Protecting Your Kids from the Growing Dangers of Social Media

In the work of the Cyber ​​Psychology Research Group at Nottingham Trent University, we discussed the perceived issues and harms of online social media use with young people, parents and teachers. It’s no secret that parents need to be vigilant about online safety, but as the world of social media becomes more accessible to kids still in elementary school, a whole new list of online problems has emerged. It’s important for parents to understand the various technologies their children use to keep themselves safe online. Parents can help their children navigate the digital world, including social media, through open dialogue, observation, and interaction, so they can safely enjoy and benefit from the increasingly connected world we live in.

As a parent, you can monitor your child’s social media access and help them develop good online habits. You can track your child’s online activity and turn on parental controls to check how long they’re using it and what they’re using it for. Parental control apps can also help you make sure your kids use their smart devices in an age-appropriate way.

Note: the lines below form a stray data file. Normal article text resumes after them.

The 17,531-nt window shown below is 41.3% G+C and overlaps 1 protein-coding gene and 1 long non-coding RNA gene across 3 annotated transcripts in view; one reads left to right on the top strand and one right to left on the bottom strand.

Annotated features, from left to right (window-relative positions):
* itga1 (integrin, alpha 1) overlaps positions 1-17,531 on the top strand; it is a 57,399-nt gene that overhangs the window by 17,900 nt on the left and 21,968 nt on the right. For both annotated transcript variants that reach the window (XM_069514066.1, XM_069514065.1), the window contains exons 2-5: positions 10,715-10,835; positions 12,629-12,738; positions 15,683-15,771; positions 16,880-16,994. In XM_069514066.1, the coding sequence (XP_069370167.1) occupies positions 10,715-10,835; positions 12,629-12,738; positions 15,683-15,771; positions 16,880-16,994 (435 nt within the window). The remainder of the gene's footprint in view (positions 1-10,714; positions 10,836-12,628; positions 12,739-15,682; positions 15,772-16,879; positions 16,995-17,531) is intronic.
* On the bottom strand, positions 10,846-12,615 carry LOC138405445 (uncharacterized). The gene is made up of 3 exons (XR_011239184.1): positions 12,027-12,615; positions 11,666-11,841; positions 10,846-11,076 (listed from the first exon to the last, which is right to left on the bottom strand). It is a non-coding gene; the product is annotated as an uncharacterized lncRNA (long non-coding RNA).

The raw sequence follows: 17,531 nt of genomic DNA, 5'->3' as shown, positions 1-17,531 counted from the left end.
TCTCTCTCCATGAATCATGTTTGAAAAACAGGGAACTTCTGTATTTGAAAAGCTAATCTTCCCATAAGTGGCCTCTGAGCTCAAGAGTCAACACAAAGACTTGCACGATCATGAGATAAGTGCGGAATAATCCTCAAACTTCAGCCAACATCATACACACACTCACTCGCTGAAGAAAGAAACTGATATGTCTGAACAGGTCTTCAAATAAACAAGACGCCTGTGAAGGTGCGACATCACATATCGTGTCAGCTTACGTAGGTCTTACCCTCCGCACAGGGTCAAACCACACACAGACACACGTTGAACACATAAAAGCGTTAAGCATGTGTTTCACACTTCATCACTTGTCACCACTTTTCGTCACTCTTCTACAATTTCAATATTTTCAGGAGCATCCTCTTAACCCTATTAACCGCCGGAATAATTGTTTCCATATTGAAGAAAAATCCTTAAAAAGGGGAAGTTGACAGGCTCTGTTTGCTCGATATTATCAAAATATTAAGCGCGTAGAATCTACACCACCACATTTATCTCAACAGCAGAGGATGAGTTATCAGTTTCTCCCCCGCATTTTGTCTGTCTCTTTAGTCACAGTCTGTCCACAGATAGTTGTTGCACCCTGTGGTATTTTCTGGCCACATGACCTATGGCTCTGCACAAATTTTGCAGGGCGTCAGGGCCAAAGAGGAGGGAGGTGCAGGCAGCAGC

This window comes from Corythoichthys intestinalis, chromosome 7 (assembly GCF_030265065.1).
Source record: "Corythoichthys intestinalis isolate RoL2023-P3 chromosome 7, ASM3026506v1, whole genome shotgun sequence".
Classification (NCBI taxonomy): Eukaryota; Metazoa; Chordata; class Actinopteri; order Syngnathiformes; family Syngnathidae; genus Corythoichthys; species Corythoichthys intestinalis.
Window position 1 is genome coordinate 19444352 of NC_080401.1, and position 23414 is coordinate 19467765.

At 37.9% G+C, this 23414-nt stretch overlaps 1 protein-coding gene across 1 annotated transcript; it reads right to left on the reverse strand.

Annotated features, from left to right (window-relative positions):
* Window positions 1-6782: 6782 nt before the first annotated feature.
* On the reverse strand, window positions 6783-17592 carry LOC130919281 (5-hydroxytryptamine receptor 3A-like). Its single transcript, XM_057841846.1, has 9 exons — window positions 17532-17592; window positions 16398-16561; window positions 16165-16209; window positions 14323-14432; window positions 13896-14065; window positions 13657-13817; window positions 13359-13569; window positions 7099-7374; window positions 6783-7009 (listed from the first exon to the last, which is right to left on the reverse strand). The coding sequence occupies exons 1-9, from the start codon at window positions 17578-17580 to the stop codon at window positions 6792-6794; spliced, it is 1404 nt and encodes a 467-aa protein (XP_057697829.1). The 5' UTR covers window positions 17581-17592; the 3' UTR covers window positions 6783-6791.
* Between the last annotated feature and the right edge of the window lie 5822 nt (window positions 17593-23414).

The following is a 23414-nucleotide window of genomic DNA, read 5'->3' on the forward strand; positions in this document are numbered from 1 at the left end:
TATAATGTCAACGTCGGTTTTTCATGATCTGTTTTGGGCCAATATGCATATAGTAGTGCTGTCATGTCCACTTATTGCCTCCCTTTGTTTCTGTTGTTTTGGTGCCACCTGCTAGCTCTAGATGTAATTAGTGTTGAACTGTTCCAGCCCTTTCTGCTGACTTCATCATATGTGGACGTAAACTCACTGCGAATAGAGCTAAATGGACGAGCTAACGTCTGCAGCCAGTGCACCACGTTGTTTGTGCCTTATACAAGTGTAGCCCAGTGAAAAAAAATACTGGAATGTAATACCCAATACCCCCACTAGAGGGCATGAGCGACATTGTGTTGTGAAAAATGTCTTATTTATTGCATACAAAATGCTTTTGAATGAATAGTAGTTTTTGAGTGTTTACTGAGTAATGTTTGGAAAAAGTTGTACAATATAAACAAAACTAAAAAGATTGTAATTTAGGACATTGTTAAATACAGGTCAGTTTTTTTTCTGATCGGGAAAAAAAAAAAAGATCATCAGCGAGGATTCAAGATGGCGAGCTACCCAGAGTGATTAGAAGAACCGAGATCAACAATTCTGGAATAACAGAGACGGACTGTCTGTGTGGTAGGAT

It is important that parents become well-informed social media users by reading the relevant privacy policies to ensure they use their maturity to make informed decisions for their children. Experts say open lines of communication, age restrictions and activity tracking when needed are some steps parents can take to help children overcome the dangers of social media by allowing them to connect with their peers on their own terms. Elgersma advises parents to browse their social media feeds with their children until they are old enough to go online and openly discuss what they see.

Ensuring that lines of communication are always open and that kids use their device in a public place (where you can sometimes be the parent behind their back) are potentially more effective strategies than “following” their social account, Goetz said. Parents should regularly communicate with their children about cyberbullying and building trust so that your children can talk to you if they are being bullied.

While experts are just beginning to understand the impact of social media on children, research shows that children under 11 who use Instagram and Snapchat are more likely to have problematic digital behaviours, such as having online-only friends and visiting websites. Parents will not consent and are more likely to engage in online harassment. With these findings in mind, it’s time to look at what we know about how social media use affects children of different ages. Experts agree that it is important for children and teens to develop safe digital habits and that parents are aware of the realities of data collection and communicate with them before downloading any app, signing up for a social media account or gaining access to a virtual school. Their children should be made to share this information and this is a non-negotiable stance that needs to be taken, no matter how difficult it may be.

The emergence of platforms such as Tik-Tok brings with it a whole new paradigm in how parenting should be facilitated in the modern age.